Two Things Are True

This is essentially what I’ve been trying to figure out for the past 18 months

The real truth is I’ve been trying to figure that out for the past 20 years, ever since I shifted from teaching children to teaching adults. As much as we try to model the classroom experience to adult learning, I realize that pedagogy and andragogy are different. This is true not only in terms of capacity and perspective but also the environment. Classrooms have the advantage of a daily connection. In lower elementary, it means you’re spending hours each day with each other. You have time to connect and build relationships which we know is essential. We also have learners whose primary job is to go to school to learn. When it comes to professional learning, it’s above and beyond their main job. Even when time during school is given, it’s extra, let alone the time it would take to prepare for a substitute teacher.

Even under normal circumstances, teacher well-being is tenuous. Today many would say we’re in crisis mode. And yet, the vast majority of educators enjoy and value the need for continued growth. After all, the mantra of lifelong learning is best modeled by those sharing it every day with their students. But it remains complicated. With that in mind, here are but a few of the over 100 responses I had to this query.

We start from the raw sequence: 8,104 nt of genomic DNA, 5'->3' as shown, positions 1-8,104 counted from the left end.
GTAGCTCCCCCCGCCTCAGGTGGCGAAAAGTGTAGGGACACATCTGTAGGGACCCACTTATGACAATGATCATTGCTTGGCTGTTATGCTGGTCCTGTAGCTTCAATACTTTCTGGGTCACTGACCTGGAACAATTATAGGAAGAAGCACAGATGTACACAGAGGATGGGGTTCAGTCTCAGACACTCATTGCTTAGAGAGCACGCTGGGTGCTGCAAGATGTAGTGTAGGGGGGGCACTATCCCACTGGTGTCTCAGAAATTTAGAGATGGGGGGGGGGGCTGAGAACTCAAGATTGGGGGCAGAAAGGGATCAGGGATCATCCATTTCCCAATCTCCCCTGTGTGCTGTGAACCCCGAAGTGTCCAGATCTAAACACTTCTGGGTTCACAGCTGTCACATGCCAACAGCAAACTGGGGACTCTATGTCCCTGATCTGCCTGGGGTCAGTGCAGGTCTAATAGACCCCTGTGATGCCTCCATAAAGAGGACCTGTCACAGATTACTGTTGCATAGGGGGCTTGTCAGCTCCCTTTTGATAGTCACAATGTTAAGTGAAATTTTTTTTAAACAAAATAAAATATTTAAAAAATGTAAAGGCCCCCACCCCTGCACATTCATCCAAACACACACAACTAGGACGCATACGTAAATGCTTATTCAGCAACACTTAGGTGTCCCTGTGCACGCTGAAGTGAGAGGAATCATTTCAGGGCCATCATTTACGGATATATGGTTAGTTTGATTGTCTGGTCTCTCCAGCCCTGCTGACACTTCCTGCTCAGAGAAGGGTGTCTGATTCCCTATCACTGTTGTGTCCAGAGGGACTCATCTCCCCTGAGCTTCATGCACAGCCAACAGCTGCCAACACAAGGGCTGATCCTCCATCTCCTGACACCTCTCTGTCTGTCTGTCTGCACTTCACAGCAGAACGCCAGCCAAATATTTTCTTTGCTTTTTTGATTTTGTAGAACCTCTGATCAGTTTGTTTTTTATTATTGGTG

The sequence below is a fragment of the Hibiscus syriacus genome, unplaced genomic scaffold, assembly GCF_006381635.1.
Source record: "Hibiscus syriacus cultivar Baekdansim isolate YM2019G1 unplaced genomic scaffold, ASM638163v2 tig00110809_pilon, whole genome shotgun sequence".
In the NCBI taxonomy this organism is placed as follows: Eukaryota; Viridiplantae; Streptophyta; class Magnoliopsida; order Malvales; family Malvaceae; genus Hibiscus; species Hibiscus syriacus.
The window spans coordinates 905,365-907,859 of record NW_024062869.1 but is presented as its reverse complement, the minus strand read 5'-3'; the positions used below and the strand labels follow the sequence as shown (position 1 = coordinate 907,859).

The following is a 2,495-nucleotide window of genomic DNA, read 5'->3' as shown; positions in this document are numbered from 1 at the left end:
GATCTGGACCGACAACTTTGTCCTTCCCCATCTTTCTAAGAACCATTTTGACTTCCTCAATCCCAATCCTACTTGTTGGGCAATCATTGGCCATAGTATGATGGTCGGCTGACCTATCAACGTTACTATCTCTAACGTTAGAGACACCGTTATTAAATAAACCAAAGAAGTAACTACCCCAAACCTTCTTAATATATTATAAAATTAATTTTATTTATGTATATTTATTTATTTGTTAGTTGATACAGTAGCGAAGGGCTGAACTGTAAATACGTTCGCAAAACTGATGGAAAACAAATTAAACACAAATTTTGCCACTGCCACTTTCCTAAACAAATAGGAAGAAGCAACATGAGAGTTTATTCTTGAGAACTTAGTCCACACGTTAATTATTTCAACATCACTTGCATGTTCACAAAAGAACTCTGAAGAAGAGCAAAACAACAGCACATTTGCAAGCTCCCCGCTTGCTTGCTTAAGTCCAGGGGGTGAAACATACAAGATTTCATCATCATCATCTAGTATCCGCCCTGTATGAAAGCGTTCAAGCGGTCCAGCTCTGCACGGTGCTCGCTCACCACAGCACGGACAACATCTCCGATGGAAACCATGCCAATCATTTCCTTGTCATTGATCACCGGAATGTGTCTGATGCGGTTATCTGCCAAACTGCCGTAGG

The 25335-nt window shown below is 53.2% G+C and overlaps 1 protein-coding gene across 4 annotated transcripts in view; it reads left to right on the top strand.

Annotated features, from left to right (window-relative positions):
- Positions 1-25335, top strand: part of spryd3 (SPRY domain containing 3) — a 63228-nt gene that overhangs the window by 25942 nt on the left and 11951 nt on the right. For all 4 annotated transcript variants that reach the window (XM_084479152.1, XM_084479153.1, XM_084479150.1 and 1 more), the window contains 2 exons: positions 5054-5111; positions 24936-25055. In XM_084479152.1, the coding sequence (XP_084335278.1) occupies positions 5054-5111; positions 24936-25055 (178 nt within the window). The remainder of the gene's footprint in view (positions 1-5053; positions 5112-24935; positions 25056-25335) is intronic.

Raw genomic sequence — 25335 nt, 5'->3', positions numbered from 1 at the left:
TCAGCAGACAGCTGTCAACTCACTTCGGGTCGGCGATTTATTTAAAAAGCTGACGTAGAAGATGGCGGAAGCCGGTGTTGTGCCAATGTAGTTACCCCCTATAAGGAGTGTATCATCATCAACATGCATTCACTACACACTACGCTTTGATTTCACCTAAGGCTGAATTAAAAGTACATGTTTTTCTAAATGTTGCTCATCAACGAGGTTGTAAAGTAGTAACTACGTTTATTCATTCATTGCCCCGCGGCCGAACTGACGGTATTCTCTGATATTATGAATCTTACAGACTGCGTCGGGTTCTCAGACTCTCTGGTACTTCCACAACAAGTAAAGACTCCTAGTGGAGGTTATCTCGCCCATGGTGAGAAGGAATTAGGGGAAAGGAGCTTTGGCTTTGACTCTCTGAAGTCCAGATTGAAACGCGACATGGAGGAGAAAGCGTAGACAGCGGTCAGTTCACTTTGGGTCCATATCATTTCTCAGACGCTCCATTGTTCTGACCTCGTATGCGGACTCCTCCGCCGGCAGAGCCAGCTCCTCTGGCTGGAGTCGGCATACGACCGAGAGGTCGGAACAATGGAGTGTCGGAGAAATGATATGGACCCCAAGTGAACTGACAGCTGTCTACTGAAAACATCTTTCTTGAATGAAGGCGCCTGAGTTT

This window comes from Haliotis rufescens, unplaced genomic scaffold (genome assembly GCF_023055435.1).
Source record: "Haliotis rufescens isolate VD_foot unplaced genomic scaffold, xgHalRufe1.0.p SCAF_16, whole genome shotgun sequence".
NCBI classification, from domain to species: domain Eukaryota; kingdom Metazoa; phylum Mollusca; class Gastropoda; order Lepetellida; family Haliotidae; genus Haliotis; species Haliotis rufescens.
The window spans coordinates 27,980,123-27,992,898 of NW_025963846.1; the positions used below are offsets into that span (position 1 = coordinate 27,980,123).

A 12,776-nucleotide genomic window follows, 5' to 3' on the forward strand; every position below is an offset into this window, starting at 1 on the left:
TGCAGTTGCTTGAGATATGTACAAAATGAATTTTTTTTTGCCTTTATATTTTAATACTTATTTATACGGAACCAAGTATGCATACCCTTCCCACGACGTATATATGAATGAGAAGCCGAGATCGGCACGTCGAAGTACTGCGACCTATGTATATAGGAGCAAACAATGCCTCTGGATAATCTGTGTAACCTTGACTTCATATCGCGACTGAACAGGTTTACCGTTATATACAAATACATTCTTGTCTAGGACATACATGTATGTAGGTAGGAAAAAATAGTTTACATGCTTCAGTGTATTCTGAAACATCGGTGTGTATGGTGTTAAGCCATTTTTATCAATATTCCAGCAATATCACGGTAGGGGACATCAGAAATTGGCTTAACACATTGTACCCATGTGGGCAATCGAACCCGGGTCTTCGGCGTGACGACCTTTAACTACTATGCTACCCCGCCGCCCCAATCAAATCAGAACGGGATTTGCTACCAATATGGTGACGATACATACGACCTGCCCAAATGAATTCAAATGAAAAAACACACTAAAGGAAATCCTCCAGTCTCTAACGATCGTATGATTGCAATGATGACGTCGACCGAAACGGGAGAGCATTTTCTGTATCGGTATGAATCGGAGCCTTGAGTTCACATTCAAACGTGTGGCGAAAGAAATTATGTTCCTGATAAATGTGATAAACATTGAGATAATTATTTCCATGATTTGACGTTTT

While responses vary, a few themes are clear. Choice and well designed experiences top the list. This is where things align perfectly with the classroom experience. I know I’ve been working hard to acheive these two elements with varying degrees of success. The other theme that emerges is a flat out call to reposition the role of professional learning

My response was to agree but also wonder if that means we are in no position to learn. I think about many people’s response to the early days of the pandemic. Some couldn’t read or go deep into any content, others found it a time to learn a new skill or hobby. Like grief, we all handle things differently. I realize there are many teachers who cannot move beyond survival and that needs to be acknowledged and honored. At the same time, there are many who are seeking support and in need of specific coaching. Structurally, some districts are not able or willing to create space for teachers to learn.

I don’t disagree with any responses here and this one hits home as much of my work does touch on the ideas of deeper learning. As an organization, ALP has shifted much of our work to designing resources and supports that address urgent needs of educators without having to have them do much more than use our stuff. And yet, as I think about what excites me about professional learning is not the content but the relationships that are forged and the true desire to help people achieve their personal goals. That’s part of well-being.

I still think two things are true. But that’s about all I know.